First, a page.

"Portrait of an Unfocused Individual" could be a nice working title.

Edited at 2011-08-28 07:28 pm (UTC)
Aug. 30th, 2011 01:29 pm (UTC)
"Rhetorical question there" made me laugh. Oh, how you know davidd.

Gotta say I agree with pastilla, and further, I question these traditional metrics of value and success.

Have you two seen Inside Job and Limitless?

One of the questions in Inside Job was "Why is Wall St. so openly corrupt, say, when compared to Silicon Valley?" The answer came back, "Because we're not generating anything of value. All we do is attempt to create the illusion of value to a prospective buyer to make our money on the transaction. In Silicon Valley, they get to invent new stuff and create new things of value." Then, in the movie Limitless, the protagonist, once he becomes uber-smart, goes straight to Wall St. to make lots of fast money and stays there.

It drove me nuts. Why are people placing so much emphasis on riches and fame? A smart guy like that should be isolating the best bang-for-the-effort for making an impact on the world. Clean water? Connecting remote areas to resources they need? I dunno.

Anyway. To davidd: You're a teacher. You come up with amazing projects that engage the kids, and they're going to grow up enriched by the experience. I think they're so lucky to have you.
Aug. 31st, 2011 01:33 am (UTC)
Thanks for the comment! If you don't mind, I'm going to quote portions of your response in my next post, because you summed up perfectly, and far more concisely, the precise thoughts I had in response to the next "exercise" from the book!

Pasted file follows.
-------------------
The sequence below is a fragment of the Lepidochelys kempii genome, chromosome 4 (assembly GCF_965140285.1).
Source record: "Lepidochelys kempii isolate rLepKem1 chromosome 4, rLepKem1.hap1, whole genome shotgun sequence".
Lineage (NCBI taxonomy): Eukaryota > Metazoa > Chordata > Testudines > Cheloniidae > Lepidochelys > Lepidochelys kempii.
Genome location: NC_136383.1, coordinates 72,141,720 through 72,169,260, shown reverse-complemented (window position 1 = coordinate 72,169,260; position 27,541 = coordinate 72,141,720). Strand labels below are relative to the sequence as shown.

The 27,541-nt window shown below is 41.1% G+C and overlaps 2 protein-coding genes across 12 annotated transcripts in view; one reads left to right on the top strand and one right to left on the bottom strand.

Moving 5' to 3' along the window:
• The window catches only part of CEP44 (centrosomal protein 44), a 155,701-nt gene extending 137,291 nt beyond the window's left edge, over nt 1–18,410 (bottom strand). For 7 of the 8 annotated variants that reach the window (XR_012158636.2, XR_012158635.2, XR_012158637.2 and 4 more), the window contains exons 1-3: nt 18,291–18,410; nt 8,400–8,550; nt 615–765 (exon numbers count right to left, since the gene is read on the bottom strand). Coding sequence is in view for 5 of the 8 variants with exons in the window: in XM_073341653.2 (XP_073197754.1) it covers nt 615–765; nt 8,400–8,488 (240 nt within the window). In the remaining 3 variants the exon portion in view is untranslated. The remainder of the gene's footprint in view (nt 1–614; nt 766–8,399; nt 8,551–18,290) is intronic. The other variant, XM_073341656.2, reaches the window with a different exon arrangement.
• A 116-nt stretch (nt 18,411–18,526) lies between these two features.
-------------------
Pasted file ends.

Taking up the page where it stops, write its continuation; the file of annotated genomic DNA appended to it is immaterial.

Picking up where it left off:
Edited at 2011-08-31 05:33 am (UTC)
Aug. 31st, 2011 02:13 am (UTC)
Clever dodge, that "rhetorical question" insert. Clever... and wise!

"I don't see a big difference, personality-wise, between a big city investment banker and an elite triathlon coach."

Ha ha! You know, that's a good point! It might amuse you even further to know that in the magazine article, the banker-turned-coach notes that at least half of his athlete clients are the bankers and money moguls with whom he used to work! So you're right, it really isn't that much of a stretch!

I am under no delusions that the "self-help" genre (or "racket," depending on the size of the "donation" Wayne Dyer coaxed out of you during the latest PBS pledge drive) is largely driven by market-based forces, and many books are motivated at least in part by the desire to carve out a lucrative niche in a nine to thirteen billion dollar industry. Still, having now read a bit more in this particular book, I'm hoping to find at least a little bit of insight between the covers. The book covers, that is. Just so's we're clear.